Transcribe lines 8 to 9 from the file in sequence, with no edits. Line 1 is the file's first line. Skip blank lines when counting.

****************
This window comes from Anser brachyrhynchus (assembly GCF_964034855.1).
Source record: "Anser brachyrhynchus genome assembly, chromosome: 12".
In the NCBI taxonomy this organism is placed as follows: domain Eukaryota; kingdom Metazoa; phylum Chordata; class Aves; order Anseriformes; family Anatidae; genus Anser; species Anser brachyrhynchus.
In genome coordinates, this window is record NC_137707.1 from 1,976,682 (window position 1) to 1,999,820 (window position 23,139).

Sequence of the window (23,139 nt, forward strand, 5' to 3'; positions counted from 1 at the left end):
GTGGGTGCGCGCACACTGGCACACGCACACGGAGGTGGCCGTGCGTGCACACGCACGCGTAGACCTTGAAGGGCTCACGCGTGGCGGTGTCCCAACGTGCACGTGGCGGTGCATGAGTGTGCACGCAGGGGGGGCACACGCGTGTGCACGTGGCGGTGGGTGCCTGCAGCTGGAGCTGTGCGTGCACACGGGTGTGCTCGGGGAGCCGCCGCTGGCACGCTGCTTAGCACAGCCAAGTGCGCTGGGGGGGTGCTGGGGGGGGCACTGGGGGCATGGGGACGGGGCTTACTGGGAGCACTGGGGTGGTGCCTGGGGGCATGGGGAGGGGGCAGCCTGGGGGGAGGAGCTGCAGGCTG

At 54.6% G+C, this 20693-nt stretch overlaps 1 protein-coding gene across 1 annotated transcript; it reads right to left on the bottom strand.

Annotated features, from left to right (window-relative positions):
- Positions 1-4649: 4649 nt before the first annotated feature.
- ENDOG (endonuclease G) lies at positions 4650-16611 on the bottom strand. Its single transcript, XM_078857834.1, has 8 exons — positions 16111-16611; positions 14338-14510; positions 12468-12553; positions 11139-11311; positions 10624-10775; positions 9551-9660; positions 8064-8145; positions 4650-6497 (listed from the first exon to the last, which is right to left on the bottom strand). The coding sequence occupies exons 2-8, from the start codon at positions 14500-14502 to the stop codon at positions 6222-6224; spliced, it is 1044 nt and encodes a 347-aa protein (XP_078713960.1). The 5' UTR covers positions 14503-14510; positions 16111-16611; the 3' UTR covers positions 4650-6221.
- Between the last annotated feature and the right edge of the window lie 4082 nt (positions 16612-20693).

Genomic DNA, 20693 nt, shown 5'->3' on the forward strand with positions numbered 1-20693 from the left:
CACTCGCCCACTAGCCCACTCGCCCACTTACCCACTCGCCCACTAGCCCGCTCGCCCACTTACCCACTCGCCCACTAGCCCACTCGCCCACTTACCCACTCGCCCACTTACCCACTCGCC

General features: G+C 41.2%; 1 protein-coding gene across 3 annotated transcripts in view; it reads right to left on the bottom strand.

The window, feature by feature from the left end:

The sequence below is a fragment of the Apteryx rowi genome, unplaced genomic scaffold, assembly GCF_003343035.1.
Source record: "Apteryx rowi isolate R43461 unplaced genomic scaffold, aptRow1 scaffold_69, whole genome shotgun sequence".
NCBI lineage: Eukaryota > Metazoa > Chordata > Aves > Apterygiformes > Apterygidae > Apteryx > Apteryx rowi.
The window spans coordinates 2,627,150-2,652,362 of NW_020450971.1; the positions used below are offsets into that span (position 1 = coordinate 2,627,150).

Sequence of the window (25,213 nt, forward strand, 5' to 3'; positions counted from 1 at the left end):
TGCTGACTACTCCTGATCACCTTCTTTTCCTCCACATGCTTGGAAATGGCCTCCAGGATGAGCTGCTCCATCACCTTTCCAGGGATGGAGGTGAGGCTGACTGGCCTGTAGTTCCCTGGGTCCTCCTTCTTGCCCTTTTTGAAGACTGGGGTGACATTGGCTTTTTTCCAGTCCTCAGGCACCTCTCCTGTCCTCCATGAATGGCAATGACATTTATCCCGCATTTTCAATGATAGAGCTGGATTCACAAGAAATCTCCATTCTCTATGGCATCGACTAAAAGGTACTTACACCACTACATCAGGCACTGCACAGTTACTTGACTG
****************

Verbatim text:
Annotated features, from left to right (window-relative positions):
- Positions 1-4649: 4649 nt before the first annotated feature.